When I was ten years old, all my friends had trampolines. I wanted a trampoline too, but my mother was opposed to the idea. One of my cousins decided to jump onto a trampoline from the roof of his house, breaking his arm and becoming a neighborhood hero in the process. My mother used my cousin’s behavior as a justification for keeping our yard trampoline-free, but I understood that she didn’t want her garden to be invaded.
My family lived on the outskirts of a pine forest bordering a small town. The property would later be sold, cleared, and incorporated into a subdivision, but our house was fairly isolated when we lived there. Since I had no one to play with and nothing better to do, I spent the summer roaming the forest with my dog while pretending to be a dinosaur. After a boy was shot in a hunting accident only a mile away from our house, my mother came to the reluctant conclusion that keeping me and the dog in the yard on a trampoline would probably be safer than letting us run wild in the woods.
The trampoline dominated my mother’s garden, as she had known it would, but this was more than likely a relief for her. She had neglected to do any weeding that summer, and the plants had gone feral. The trampoline blocked the view of the overgrown tangle of the rose bushes and ornamental shrubs that she used to keep meticulously maintained. My dog would sometimes disappear into the thistles and milkweed that grew as tall as my waist at the edge of the yard and emerge with his coat covered in burs, and my mother would pretend not to notice.
My parents’ marriage had turned sour. They fought after dinner, so I tried to be in the house as little as possible. I would go outside to jump on the trampoline every evening. It was soothing, almost hypnotic. I would position myself in the middle of the black canvas tarp and bounce in place as I watched the sun set over the pine trees standing just beyond the garden. I would hop off the trampoline and head back inside once the sky had gone completely dark, but twilight tends to linger in that part of the world, especially during summer. Sometimes I would be on the trampoline for more than an hour, letting my mind draft into various fantasies of prehistoric life while my dog barked at the rabbits that sniffed around the patch of soil where my mother used to grow carrots.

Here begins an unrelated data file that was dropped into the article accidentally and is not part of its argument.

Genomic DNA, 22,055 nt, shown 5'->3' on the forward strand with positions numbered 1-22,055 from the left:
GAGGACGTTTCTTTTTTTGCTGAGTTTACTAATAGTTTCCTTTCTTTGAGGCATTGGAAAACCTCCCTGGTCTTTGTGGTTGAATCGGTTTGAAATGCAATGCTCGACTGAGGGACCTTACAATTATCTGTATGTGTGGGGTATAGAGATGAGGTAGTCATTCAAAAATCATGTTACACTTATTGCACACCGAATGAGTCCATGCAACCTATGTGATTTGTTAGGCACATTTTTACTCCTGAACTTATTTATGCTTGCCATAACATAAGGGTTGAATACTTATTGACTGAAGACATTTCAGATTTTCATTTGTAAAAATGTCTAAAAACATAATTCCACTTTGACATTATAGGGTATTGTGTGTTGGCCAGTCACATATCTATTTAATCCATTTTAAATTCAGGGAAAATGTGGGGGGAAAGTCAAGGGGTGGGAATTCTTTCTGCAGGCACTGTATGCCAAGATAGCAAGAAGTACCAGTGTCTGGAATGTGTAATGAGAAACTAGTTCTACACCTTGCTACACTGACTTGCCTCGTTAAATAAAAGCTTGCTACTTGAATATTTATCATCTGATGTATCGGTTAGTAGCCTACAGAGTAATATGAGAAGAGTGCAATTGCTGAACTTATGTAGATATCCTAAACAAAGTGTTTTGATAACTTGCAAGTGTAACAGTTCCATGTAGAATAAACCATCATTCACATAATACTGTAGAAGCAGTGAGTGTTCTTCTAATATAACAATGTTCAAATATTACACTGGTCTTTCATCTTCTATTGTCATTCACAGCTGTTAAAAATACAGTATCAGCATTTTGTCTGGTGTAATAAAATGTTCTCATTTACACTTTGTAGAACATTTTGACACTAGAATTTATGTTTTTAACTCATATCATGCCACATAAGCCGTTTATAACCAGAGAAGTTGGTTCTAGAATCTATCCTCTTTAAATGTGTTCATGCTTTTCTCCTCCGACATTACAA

One evening, just as the sun had begun to sink below the tops of the pines, I saw a figure slink out of the dim forest underbrush. There wasn’t enough light to see clearly, but I was convinced it was a person. My dog was somewhere else, so I was alone with the shadow.
I was struck by a sense of terror, but I couldn’t stop jumping on the trampoline. My body moved mechanically as the blob of darkness made its way across the yard. Eventually it halted, raised the stalks of its arms, and slowly waved at me. I kept jumping, and it kept waving. It seemed as though it were trying to get my attention, but I refused to acknowledge its presence. If I looked at it directly, the stalemate would be broken, and I would be eaten. I was only a dinosaur in my mind, after all, and I knew that I was no match for whatever had come out of the trees.
As the sun disappeared, the shadow sank back into the forest. I hopped off the trampoline and ran inside as quickly as my shaking legs could carry me.
The next day, when the sun was fully back in the sky, I ventured out to the line of trees beyond the garden, but I didn’t find anything out of the ordinary. The thick mat of pine needles covering the ground lay undisturbed.
Later that afternoon, my dog got hit by a speeding truck on the state highway that ran past the end of our driveway, but I don’t think there was any connection to what I’d seen the previous evening. How could there have been? Nothing made sense to me at the time – not the death of my dog, not the end of my parents’ marriage, and not the creeping realization that my mother and I would have to leave our home at the end of the summer. All things considered, a strange shadow lurking in the woods at the edge of the garden was the least of what was wrong with that house.
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This story was originally published in Issue 7 of 3 Moon Magazine in April 2021. The issue’s theme was “Growing Malcontent,” and this story was my first foray into botanical horror. 3 Moon Magazine ceased publication and closed its website at the end of 2022, and I am reproducing this story with the kind permission of the editors.